How Elephant Teeth Taught Scientists Extinction Exists
SARAH LASKOW, The Atlantic
NOV 14 2014
At the end of the 18th century, Georges Cuvier was thinking quite seriously about elephant teeth. He was working in Paris, in the National Museum of Natural History, where he had unusual access to bones collected from faraway, exotic places—Asia, Africa, Russia, America.
…and Asian elephants, which look like this…
…and concluded that they were more similar than different. But Cuvier looked more closely, and he saw that they were two different species. As Elizabeth Kolbert writes in the New Yorker:
'It is clear that the elephant from Ceylon differs more from that of Africa than the horse from the ass or the goat from the sheep,' he declared. Among the animals’ many distinguishing characteristics were their teeth. The elephant from Ceylon had molars with wavy ridges on the surface, 'like festooned ribbons,' while the elephant from the Cape of Good Hope had teeth with ridges arranged in the shape of diamonds.
One reason that Cuvier was so interested in elephants's teeth was that European explorers had turned up similar, but distinct teeth in the swamps of what would become Kentucky and in Siberia. Cuvier looked closely at the jaw of the Siberian "elephant" and found that its teeth were, like the teeth of the Asian and African elephants, different from the other species's. They belonged, Cuvier eventually concluded, to a distinct type of elephant—a giant one, whose kind no longer existed on the planet. A mammoth.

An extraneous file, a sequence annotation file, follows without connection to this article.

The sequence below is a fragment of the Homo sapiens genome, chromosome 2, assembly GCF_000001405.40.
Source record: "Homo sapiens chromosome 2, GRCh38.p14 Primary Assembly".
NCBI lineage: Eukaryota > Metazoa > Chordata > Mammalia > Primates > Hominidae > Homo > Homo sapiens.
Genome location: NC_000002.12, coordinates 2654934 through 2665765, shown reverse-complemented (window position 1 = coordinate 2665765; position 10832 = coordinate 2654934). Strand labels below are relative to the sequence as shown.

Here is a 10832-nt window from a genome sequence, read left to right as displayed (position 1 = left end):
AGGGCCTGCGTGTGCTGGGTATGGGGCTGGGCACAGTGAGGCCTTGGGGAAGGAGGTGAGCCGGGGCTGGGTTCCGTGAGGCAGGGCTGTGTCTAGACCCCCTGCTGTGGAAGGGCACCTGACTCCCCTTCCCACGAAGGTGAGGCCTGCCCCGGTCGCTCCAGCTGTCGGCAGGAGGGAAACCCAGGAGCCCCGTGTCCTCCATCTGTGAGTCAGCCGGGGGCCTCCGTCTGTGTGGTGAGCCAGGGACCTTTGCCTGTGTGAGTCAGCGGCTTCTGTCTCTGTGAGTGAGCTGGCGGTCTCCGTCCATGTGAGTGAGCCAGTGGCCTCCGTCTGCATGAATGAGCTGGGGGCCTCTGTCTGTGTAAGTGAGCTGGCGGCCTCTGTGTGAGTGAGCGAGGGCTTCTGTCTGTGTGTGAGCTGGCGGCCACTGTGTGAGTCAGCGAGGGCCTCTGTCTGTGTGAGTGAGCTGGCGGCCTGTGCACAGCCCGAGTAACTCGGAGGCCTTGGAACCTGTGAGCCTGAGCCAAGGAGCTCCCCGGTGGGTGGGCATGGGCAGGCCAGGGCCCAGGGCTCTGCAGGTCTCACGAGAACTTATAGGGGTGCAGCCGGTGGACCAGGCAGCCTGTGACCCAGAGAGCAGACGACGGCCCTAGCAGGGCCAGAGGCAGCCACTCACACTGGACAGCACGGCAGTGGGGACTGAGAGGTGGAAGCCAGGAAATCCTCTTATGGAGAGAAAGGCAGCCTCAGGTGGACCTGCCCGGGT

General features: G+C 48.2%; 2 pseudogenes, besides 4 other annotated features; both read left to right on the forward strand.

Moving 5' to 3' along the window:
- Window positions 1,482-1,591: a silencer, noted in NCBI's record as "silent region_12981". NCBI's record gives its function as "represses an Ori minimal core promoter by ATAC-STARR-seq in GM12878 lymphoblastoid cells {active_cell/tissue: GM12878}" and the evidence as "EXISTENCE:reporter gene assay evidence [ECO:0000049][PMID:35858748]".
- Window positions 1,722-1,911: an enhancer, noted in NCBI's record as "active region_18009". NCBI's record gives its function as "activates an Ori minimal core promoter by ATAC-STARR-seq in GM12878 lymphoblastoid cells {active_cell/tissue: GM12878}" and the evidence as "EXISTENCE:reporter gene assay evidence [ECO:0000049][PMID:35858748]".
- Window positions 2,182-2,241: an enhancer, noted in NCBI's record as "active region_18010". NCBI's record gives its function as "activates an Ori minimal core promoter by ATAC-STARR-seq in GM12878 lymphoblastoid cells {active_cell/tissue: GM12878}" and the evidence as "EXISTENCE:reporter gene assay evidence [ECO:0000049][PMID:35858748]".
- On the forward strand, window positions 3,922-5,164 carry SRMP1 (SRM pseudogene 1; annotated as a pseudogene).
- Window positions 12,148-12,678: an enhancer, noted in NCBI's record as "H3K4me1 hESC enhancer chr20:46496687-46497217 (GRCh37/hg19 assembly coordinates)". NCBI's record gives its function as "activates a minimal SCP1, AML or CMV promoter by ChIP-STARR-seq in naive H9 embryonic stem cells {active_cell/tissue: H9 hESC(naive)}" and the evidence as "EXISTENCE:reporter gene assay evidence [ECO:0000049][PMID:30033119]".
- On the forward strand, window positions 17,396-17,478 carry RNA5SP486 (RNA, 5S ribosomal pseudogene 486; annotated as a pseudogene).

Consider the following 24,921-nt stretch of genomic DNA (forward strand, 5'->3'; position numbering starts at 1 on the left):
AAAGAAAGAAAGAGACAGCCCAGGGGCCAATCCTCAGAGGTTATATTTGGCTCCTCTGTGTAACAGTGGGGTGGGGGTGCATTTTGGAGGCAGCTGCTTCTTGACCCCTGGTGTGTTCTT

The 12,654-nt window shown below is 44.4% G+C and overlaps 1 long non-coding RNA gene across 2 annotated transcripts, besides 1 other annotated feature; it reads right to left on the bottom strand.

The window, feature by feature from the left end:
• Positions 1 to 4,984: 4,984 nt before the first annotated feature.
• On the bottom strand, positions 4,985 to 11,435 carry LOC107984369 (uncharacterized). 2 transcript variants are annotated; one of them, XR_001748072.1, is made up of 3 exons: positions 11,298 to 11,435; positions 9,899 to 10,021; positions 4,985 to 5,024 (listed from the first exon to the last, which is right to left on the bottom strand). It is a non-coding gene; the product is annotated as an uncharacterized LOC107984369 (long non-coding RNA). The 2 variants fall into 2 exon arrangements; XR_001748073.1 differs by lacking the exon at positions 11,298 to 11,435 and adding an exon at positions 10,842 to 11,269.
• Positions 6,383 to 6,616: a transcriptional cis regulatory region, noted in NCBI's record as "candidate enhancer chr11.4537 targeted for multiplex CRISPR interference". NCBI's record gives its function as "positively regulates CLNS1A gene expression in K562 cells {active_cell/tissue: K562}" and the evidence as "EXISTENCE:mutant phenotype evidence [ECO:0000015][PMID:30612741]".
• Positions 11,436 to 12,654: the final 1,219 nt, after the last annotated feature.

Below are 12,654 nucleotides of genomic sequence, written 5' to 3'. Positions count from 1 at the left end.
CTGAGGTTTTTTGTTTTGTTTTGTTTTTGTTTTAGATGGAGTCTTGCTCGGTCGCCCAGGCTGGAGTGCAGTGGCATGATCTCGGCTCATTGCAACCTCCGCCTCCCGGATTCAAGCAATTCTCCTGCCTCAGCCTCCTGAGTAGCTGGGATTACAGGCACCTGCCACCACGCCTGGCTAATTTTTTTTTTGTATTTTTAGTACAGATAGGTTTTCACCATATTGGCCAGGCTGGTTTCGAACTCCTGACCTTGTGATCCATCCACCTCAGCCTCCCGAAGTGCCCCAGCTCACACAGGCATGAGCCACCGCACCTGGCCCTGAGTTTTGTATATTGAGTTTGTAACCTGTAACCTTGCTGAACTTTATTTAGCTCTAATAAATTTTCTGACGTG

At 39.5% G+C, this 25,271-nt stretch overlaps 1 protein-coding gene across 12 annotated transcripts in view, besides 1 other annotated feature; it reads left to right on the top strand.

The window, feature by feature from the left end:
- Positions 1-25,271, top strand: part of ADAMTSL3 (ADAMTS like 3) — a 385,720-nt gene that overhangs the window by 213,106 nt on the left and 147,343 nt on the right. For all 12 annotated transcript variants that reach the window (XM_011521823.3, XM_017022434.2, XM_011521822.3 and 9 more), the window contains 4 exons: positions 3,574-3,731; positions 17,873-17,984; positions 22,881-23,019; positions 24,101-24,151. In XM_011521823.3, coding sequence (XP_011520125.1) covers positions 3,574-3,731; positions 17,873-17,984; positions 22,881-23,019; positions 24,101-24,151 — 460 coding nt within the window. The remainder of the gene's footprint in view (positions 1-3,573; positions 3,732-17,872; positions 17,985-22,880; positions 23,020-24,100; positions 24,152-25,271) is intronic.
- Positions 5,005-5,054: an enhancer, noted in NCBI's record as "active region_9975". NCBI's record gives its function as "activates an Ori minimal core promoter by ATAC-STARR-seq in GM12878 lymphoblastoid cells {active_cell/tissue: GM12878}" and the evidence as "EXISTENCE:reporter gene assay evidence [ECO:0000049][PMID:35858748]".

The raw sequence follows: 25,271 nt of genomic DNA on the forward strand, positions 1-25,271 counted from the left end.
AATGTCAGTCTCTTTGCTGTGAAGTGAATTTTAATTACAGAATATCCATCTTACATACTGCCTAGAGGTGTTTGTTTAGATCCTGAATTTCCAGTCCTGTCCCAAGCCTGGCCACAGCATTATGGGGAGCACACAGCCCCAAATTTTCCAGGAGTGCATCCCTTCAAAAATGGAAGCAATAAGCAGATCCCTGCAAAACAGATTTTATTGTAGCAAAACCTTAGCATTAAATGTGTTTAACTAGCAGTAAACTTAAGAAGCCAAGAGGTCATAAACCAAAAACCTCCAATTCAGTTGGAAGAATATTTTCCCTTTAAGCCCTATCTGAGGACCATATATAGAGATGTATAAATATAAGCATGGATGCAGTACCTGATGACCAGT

Before Cuvier made this case, a few other scientists had toyed with the idea that there were animals that had once lived on Earth but were now gone. Cuvier, though, became the foremost advocate for the idea of extinction. His contention, controversial at the time, that in the past the planet had played host to a different cast of creatures, upended the idea that God had created a bunch of animals, plopped them down on Earth, and there they'd lived forever after.
By 1812, Cuvier had identified 49 extinct animals. This is no small feat. It's actually quite hard, Ruth Graham reported recently in the Boston Globe, to pin down how many species have gone extinct:
About 1.5 million plant and animal species have been named, but estimates of how many actually exist vary from 2 million to 100 million. Those numbers change every year: New species are discovered, and others wink out of existence, often without us ever knowing they were there at all. So when scientists talk about thousands of species going extinct in a year, they aren’t counting disappearances: They’re making extrapolations based on estimates of habitat loss, and of how many species currently exist, and how many have existed in history.
Since 1600, according to Graham, there have been 800 documented extinctions. And we have even witnessed some of those extinctions in real time: the dodo and the passenger pigeon, for example.
Wednesday, November 19, 2014
It’s a common saying that elephants never forget. But the more we learn about elephants, the more it appears that their impressive memory is only one aspect of an incredible intelligence that makes them some of the most social, creative, and benevolent creatures on Earth. Alex Gendler takes us into the incredible, unforgettable mind of an elephant.